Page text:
Mind Over Money

“The enemy of art is the absence of limitations.

Orson Welles

Since about last year, I’ve been learning to lead a simpler, more minimalist life. Before, I would plan every month’s budget based on things I wanted to buy: shoes, dresses, trips. Now, I’m constantly looking for ways to spend less and save more.

Most recently, I’ve also reduced my working hours, meaning a significant salary drop. For years, I’ve strived to earn more to spend more – now, for the first time ever, I made a conscious choice to earn, work and spend less.

To my own surprise, the sense of relief, freedom and pleasure I discovered in the process was truly refreshing. Not only do I need less than I initially thought – spending less has helped me shift focus to my true values, allowing me to dream again.

For years, work has been my greatest goal. I’ve let myself be guided by a false idea of security and success, surrounded by stockpiles of possessions, extending my lists of must-haves and expanding the space to store them.

While I’m still not quite ready to call myself a minimalist, I’ve been busy reducing my clutter and consumption, learning to streamline my storage and spendings, putting the minimalist principles into practice.

To my own surprise, this new approach seems to have worked wonders. I’m calmer and more focused on what truly maters: freedom, friends, health and happiness. For now, I don’t have an end goal in mind – just enjoying the tiny steps along the way.

Are you ready to kickstart your own journey into minimalism? Here’s what I’ve learned so far: a few surprisingly simple truths I uncovered in the process that helped me change my attitude towards money, lifestyle and happiness.

  1. We need less than we think. When I started streamlining my wardrobe, I realised that I mostly reach for the same pieces and outfits, day after day. Same goes for beauty, books, kitchen supplies, etc. Uncovering my true needs and preferences helped me let go of the things I didn’t actually need.
  2. Transformation takes time. I’ve embarked on the decluttering journey around a year ago, when moving to a much smaller apartment. Initially, I was scared and overwhelmed by the prospect of downsizing – now, I constantly search for new ways to simplify, discard and organise.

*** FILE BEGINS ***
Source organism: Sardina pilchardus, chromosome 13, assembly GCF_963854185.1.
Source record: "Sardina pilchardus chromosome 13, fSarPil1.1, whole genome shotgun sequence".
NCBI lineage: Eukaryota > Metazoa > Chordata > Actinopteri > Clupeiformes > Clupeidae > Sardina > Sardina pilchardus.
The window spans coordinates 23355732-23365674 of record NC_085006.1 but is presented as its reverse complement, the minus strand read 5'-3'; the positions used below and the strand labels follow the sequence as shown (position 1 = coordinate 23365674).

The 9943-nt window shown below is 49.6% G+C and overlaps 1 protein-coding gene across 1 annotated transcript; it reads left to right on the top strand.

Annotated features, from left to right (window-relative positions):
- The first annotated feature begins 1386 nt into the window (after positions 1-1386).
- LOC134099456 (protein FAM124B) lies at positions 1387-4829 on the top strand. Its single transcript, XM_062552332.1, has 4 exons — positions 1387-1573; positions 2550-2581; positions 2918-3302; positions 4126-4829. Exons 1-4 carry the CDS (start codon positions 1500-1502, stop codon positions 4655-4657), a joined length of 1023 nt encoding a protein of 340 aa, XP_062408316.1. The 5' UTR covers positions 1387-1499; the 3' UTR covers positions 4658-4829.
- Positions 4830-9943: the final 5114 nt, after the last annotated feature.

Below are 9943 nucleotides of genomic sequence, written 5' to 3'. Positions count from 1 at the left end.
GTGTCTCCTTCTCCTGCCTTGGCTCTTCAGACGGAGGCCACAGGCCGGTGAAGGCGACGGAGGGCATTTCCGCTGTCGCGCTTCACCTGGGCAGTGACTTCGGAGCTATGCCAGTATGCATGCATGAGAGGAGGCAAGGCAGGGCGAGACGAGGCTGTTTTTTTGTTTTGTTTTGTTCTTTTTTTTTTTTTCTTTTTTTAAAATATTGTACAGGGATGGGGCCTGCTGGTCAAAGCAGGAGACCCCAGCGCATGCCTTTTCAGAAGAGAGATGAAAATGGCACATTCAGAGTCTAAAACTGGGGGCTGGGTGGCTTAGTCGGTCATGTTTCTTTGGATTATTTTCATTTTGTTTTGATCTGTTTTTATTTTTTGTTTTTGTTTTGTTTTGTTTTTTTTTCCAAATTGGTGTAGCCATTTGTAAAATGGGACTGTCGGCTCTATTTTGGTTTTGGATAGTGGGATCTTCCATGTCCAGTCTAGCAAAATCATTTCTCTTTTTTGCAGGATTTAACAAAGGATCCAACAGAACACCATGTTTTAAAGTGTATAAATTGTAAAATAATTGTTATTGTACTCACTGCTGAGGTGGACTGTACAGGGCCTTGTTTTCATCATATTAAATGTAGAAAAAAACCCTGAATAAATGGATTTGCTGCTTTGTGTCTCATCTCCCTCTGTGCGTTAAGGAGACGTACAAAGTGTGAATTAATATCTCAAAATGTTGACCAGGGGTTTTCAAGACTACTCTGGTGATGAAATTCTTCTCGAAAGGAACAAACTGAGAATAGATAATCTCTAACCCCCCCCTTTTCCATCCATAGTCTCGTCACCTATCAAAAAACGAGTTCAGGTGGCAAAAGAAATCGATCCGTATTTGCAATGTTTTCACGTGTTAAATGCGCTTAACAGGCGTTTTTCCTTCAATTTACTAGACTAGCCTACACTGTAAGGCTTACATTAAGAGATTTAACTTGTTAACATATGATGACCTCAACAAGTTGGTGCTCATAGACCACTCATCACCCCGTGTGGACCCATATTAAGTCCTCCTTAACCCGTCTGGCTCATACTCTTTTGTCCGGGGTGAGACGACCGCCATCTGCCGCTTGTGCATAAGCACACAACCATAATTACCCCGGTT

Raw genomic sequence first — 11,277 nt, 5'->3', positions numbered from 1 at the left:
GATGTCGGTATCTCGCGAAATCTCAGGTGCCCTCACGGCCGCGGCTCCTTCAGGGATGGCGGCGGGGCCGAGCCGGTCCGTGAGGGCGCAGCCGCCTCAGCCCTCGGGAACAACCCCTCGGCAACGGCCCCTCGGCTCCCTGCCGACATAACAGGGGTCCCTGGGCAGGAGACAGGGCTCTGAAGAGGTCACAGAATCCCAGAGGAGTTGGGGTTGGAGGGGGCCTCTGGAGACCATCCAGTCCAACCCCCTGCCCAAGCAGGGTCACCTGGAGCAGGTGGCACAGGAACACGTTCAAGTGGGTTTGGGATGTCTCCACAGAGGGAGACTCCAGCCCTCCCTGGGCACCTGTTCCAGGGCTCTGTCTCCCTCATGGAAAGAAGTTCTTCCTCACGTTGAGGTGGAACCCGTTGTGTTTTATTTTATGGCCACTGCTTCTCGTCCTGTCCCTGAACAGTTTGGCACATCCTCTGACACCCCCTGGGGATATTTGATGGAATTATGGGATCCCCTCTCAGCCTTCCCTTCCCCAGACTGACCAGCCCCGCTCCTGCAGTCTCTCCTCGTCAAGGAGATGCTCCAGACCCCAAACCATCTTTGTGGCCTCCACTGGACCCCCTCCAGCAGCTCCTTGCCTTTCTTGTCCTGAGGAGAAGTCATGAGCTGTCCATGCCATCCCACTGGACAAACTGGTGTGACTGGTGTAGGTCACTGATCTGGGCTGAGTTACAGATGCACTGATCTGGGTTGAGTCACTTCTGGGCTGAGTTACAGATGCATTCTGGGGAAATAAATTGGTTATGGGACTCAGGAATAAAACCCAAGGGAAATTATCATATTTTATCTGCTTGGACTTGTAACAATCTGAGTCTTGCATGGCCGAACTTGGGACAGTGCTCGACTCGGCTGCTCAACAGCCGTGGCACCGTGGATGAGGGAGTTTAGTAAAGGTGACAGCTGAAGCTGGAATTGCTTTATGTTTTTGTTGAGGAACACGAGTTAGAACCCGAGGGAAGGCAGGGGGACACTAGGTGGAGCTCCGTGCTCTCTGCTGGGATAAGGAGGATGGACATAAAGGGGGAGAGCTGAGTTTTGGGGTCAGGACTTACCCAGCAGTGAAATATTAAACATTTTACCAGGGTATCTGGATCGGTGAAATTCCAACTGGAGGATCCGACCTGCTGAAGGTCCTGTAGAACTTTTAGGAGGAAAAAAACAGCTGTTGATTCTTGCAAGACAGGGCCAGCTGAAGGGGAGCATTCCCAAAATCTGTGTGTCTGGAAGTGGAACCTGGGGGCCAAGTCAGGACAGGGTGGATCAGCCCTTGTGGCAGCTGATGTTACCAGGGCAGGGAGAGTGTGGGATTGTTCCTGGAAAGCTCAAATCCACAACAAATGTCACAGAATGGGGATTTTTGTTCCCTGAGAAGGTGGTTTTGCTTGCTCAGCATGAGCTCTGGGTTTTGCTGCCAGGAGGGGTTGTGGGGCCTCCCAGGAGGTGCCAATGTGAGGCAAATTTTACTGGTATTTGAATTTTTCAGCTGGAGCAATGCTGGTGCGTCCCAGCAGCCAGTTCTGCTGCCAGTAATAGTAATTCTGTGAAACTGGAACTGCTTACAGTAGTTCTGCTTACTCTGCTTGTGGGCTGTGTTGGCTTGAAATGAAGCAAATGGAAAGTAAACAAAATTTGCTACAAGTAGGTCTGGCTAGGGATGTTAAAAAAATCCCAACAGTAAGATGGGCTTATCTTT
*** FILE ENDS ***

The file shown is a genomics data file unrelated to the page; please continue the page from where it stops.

3. Money is a tool. By understating exactly how much money goes into fixed monthly costs – and cutting down, where possible – I managed to create a specific spending plan that gives me peace of mind. Knowing I have enough to meet my needs each month means I can stress less and enjoy life more.
  4. Spending doesn’t bring happiness. I used to reward myself for every little success or accomplishment by heading to a store or surfing online in search for the next it-bag. Now, I find joy in very different experiences: a healthy home-cooked meal, a little gift for the loved one, a steamycup of cappuccino.
  5. We notice what we have. Owning less has helped me appreciate what I already have. While occasionally I still feel tempted to refresh my wardrobe or house, I know I have enough, which in turn forces me to be more creative with my current possessions, eventually reducing the urge to add more.
  6. Every purchase matters. Before committing to anything new, I stop, notice and ask myself a series of questions. Will it bring me closer to my goals? Is it in line with my values? Do I really need it or am I just filling an emotional void? How often will I use it? Will it make me happier in the long run? Where will I store it?
  7. We become more generous. Now, that I finally have more time, energy and financial freedom, I notice I have become both more generous and intentional with the way I spend my resources. Having the chance to celebrate the people who mater to me the most is the biggest and greatest accomplishment so far.
  8. Life becomes easier. Less possessions lead to less maintenance and less stress. A neat, organised space is much more satisfying in terms of aesthetic and efficiency. It also reduces “decision fatigue” – the small, everyday choices, such as what to eat, what to wear or when to respond to emails.
  9. We start saving more. By optimising my spendings and significantly reducing my shopping lists, I tend to end up with some extra money that I can save or add to the next month’s budget. It also helps me adjust my spending plan, meaning I know exactly where my money is going.
  10. Freedom is priceless. Knowing what truly matters and working towards the real goals and dreams is what life is all about. Owning and needing less is so liberating because it expands the space and time to acknowledge and pursue our most authentic values – whatever they may be.

3 Comments Add yours

  1. Yes! I am in the process of paying debts and lessening our monthly bills. I’m ready for that freedom that comes with not having what feels like a sky-high DTI. 😝


    1. Good point – it’s a process, it takes time, but it’s also fun and very rewarding. Thanks so much for your comment, Jessye!

      Liked by 1 person

Leave a Reply

Fill in your details below or click an icon to log in:

WordPress.com Logo

You are commenting using your WordPress.com account. Log Out /  Change )

Google+ photo

You are commenting using your Google+ account. Log Out /  Change )

Twitter picture

You are commenting using your Twitter account. Log Out /  Change )

Facebook photo

You are commenting using your Facebook account. Log Out /  Change )


Connecting to %s